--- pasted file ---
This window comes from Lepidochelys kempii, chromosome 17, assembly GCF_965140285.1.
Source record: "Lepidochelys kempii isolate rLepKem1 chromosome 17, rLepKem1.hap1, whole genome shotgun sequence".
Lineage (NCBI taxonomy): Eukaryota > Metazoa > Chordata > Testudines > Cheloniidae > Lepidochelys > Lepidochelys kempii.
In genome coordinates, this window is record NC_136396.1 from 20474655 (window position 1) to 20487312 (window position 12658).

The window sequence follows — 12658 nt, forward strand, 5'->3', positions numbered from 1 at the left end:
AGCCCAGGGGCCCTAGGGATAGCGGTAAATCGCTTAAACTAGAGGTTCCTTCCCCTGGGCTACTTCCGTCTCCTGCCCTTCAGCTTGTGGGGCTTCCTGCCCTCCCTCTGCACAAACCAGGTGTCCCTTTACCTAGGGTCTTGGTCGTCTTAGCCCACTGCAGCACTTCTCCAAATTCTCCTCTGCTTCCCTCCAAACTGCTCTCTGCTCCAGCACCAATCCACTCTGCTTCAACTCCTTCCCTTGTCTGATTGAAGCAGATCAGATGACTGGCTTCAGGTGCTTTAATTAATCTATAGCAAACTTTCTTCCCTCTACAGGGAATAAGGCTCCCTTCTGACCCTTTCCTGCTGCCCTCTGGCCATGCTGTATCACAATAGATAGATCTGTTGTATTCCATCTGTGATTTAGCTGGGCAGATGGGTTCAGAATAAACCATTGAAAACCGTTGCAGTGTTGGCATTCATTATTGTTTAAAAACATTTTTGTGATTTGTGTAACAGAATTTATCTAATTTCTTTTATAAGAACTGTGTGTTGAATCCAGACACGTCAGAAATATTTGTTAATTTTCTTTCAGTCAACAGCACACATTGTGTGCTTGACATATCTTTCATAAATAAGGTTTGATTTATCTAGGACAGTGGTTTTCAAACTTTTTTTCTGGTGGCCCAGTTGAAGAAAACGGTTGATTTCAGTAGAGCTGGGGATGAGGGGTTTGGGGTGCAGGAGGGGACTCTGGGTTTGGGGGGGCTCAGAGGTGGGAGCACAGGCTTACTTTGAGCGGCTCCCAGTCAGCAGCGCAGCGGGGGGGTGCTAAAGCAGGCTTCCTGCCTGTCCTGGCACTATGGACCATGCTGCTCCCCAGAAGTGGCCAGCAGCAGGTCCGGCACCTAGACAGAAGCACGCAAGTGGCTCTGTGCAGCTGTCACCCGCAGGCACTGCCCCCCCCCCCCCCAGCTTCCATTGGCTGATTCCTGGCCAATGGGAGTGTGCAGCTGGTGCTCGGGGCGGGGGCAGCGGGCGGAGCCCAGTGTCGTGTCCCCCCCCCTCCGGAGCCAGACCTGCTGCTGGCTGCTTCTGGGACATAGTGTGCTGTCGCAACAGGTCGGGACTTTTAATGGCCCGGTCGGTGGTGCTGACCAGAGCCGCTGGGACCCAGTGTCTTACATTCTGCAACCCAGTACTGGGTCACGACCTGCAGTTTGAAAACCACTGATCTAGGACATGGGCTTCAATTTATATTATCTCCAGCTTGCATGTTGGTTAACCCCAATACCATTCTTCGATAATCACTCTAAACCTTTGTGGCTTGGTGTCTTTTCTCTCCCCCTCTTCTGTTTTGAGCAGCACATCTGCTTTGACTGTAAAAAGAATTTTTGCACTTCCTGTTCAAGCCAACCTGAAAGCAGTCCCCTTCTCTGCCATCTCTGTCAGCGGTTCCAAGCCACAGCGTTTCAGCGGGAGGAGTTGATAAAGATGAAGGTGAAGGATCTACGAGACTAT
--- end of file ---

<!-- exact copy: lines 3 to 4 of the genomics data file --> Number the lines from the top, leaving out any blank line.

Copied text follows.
Lineage (NCBI taxonomy): Eukaryota > Metazoa > Chordata > Testudines > Cheloniidae > Lepidochelys > Lepidochelys kempii.
In genome coordinates, this window is record NC_136396.1 from 20474655 (window position 1) to 20487312 (window position 12658).